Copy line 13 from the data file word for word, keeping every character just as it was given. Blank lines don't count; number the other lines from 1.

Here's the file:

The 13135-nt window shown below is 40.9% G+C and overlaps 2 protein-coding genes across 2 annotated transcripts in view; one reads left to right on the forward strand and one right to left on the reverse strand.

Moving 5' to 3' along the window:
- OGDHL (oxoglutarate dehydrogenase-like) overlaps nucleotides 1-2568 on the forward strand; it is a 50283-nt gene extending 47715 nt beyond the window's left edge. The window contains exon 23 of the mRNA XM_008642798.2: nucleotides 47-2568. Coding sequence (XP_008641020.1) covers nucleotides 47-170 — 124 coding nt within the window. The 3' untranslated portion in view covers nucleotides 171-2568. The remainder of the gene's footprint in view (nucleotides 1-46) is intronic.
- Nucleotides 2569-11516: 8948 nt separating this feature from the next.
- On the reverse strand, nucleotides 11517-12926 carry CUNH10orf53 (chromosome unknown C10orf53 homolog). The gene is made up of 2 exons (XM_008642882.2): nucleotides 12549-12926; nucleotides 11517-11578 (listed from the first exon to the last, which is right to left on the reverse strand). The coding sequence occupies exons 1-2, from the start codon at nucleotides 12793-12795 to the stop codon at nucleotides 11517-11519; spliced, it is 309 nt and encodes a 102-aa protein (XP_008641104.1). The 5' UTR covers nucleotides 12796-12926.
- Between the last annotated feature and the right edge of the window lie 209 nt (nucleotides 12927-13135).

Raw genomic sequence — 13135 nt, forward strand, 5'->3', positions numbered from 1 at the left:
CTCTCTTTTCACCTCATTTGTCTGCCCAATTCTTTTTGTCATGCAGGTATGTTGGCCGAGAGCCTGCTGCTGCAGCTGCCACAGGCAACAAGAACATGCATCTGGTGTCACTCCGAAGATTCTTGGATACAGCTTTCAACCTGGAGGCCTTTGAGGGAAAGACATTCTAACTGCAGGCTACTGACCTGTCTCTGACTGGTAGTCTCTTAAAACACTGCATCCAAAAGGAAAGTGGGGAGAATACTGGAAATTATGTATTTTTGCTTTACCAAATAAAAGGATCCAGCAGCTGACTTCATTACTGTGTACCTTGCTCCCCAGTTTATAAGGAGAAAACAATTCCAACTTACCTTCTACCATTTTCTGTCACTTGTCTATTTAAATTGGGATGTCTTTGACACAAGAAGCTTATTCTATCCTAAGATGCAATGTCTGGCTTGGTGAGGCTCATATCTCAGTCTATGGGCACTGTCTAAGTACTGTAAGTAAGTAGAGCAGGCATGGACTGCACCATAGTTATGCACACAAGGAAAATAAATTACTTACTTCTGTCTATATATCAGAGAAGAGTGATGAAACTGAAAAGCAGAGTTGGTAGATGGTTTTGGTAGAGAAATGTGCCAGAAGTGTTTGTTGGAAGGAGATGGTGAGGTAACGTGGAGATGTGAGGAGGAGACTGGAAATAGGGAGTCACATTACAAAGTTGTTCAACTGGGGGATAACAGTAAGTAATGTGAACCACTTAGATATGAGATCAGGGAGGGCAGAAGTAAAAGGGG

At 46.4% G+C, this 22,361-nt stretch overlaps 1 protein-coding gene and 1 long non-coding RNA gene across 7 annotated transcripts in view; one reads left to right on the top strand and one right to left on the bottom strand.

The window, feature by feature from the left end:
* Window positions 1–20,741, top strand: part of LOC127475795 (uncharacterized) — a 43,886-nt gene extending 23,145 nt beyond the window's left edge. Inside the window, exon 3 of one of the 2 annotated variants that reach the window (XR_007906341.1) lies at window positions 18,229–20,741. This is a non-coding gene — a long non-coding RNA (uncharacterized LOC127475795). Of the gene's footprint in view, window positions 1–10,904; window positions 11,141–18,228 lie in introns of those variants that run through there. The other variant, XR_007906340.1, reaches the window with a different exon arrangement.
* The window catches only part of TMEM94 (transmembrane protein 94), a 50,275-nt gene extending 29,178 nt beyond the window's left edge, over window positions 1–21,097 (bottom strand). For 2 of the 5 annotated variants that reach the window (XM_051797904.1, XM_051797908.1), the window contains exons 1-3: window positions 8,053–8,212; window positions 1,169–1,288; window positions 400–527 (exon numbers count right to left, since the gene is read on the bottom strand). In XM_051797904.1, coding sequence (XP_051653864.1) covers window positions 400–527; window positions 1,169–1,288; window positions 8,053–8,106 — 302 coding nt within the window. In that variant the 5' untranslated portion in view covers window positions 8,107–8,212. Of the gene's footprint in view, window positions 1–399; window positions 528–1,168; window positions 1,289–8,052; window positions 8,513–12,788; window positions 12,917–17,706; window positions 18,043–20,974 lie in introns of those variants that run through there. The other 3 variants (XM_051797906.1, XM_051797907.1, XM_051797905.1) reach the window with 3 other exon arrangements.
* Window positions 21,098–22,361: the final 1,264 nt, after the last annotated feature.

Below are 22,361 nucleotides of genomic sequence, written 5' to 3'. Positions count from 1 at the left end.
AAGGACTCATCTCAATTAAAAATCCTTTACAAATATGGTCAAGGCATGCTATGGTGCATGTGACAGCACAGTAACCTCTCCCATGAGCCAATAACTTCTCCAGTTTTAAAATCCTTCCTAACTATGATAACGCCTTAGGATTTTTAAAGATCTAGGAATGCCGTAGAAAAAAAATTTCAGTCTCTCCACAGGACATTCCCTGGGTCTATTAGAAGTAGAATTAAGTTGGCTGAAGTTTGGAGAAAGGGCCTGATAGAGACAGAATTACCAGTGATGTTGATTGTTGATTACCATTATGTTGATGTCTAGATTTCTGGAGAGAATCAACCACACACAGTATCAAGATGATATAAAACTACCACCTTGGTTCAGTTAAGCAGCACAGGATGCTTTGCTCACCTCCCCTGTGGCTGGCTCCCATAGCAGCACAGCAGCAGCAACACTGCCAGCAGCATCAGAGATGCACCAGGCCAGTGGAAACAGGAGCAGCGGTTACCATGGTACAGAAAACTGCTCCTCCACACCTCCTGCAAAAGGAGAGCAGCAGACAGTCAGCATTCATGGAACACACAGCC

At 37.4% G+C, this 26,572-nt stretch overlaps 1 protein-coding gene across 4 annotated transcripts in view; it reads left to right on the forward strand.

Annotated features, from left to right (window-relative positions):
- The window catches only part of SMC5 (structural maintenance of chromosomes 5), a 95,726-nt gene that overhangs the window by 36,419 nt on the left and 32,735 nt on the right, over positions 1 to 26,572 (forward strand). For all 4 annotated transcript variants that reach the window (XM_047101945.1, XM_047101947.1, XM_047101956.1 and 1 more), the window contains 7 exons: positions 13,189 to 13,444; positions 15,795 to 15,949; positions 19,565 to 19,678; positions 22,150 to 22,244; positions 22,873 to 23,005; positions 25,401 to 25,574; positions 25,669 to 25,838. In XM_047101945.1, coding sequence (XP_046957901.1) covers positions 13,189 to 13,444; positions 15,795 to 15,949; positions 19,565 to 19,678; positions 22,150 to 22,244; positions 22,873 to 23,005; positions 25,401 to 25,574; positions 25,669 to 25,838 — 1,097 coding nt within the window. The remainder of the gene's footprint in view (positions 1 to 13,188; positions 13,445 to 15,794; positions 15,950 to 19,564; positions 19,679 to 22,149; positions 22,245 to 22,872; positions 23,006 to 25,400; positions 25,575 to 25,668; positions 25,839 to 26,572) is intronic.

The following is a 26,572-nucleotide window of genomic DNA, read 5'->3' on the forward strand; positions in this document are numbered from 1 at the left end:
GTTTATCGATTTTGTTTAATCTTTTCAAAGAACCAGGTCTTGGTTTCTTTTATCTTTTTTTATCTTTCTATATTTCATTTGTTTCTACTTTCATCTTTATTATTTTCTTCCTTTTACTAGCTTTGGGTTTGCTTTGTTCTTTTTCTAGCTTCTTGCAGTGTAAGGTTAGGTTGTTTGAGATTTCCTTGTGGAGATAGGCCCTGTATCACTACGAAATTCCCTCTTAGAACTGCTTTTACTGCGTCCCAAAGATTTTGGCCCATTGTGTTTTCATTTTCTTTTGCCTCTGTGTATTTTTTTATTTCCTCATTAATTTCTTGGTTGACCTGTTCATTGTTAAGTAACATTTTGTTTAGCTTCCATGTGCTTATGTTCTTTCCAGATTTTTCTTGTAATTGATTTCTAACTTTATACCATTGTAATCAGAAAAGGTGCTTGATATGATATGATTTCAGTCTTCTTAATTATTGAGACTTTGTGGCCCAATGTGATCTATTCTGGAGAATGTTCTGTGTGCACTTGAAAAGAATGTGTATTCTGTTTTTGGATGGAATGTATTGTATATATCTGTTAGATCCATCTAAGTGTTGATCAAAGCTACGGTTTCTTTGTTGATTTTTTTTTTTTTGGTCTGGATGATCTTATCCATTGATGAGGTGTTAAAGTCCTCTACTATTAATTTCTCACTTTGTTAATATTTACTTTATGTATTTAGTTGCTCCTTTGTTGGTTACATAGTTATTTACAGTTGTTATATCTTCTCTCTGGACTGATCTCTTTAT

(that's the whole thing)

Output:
* Window positions 21,098–22,361: the final 1,264 nt, after the last annotated feature.